These little things are everywhere. From Amazon packaging, pyjama bottoms and McDonald’s toys, you can’t avoid these little yellow minions even if you want to. It’s odd to think that these yellow figures, incapable of speaking a solid language are carrying a movie but hey, weirder things have happened.
Their solo adventure follows them before they meet Gru in the Despicable me films, instead charting their relatively brief life before a disastrous stint serving the French in a Napoleonic-era setting which drives them into the frosty coldness of isolation without a master. In this highly depressing state three minions – leader Kevin, musical Stuart and adorable little Bob – decide to find them a master.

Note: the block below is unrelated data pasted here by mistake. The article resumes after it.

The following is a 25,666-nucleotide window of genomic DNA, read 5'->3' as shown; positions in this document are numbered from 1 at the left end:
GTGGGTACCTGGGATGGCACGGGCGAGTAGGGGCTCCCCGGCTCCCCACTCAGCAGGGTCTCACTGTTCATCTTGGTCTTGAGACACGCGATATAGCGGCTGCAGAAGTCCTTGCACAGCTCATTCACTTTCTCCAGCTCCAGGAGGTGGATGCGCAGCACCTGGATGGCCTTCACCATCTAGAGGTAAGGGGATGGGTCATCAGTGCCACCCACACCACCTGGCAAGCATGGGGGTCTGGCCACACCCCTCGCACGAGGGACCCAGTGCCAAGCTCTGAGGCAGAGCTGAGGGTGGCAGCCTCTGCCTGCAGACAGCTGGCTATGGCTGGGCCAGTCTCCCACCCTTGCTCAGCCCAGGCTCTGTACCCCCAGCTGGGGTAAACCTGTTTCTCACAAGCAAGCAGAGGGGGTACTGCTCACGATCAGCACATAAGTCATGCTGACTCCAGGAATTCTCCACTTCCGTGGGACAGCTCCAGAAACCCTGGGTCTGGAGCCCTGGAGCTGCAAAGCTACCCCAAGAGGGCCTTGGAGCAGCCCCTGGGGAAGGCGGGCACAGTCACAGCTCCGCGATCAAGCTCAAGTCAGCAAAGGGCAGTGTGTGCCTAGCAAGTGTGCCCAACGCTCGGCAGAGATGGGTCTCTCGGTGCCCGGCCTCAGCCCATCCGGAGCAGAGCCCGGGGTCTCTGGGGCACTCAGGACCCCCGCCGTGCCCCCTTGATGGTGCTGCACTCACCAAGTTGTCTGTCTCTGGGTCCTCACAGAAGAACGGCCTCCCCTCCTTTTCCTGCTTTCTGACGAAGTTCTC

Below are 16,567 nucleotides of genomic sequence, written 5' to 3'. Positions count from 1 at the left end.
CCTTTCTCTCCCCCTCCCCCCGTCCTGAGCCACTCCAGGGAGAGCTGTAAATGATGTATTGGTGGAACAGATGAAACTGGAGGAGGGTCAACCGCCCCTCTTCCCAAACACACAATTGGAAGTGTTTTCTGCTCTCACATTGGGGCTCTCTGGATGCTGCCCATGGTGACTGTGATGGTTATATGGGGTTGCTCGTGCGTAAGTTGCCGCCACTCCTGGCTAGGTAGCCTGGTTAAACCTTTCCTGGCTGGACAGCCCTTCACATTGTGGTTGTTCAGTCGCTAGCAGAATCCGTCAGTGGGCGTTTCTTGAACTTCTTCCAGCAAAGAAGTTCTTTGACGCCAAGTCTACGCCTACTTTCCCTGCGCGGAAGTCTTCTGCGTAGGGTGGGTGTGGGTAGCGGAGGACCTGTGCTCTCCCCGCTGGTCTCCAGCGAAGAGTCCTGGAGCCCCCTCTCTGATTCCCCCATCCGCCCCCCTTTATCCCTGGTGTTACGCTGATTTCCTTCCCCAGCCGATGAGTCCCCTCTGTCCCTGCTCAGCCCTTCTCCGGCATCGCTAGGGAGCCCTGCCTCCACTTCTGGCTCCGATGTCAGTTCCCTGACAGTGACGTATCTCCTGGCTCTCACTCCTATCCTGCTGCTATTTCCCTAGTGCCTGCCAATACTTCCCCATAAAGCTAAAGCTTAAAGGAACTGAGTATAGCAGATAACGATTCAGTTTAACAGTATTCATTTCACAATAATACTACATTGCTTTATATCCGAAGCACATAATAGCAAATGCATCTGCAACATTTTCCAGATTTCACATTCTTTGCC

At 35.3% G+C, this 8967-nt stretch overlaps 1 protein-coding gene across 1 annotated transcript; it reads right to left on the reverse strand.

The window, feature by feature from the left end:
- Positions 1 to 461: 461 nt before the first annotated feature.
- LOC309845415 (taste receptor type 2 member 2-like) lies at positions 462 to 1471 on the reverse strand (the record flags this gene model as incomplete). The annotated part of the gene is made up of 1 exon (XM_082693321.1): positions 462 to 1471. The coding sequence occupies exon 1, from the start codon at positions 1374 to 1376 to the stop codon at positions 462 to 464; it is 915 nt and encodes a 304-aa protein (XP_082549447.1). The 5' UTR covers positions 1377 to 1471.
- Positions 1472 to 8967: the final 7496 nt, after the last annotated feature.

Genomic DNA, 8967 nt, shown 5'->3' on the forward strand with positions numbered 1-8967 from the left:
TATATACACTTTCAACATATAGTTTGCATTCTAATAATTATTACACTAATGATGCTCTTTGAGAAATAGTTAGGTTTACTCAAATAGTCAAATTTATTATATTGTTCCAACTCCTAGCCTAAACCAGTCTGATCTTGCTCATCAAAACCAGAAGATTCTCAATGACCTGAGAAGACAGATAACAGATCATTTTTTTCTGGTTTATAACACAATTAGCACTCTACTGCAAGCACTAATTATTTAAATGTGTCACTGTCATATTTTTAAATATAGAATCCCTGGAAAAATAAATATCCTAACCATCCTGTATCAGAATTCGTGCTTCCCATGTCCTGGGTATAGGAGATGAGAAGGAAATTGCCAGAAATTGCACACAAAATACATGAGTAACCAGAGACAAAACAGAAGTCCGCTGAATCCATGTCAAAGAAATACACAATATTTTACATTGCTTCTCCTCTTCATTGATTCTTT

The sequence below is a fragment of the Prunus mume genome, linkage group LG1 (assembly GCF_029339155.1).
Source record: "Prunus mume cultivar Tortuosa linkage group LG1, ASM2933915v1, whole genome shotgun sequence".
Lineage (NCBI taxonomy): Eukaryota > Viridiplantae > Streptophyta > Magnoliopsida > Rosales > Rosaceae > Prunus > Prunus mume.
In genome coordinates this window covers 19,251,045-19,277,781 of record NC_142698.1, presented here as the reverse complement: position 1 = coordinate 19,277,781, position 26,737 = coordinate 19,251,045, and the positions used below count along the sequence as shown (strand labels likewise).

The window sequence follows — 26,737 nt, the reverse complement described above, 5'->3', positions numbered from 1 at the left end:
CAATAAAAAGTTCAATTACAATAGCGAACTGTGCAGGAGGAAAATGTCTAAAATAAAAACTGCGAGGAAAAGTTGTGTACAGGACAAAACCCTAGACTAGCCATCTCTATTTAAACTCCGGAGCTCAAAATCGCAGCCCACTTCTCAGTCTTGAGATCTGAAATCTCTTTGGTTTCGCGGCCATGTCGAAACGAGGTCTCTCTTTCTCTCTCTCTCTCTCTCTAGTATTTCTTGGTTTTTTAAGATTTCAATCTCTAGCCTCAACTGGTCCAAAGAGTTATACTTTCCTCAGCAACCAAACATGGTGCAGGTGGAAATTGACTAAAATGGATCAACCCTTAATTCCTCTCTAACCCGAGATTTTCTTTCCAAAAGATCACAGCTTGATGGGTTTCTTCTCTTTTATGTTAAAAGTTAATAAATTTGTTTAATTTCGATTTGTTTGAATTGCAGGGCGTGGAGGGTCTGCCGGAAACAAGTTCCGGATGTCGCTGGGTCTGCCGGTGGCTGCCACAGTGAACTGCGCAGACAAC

The story itself is relatively simple. Find master, get master, do disastrous heist for master, save other minions. It’s a simple story which will delight the many children and grown ups who have come to love the minions. In this respect the film succeeds. It’s stylized funny storytelling that does what it says on the tin.
However the film falters in being narratively even… or funny. The best moments are when we are exploring the yellow peoples’ limitations (beware for a particularly hilarious ‘torture’ scene) or the earlier montage of the minions coping with different time periods. The human characters are by comparison fairly one-dimensional. To a certain extent, the minions are too, but at least we aren’t meant to believe they are complex evil villains.
It’s a good children’s movie, bright and zany and full of moments that will make it a delight. But even compared to the other Despicable Me films, it’s all fairly one noted. It’s funny and cute… and that’s about it. Seems about right for a film with such adorable little yellow people as its leads.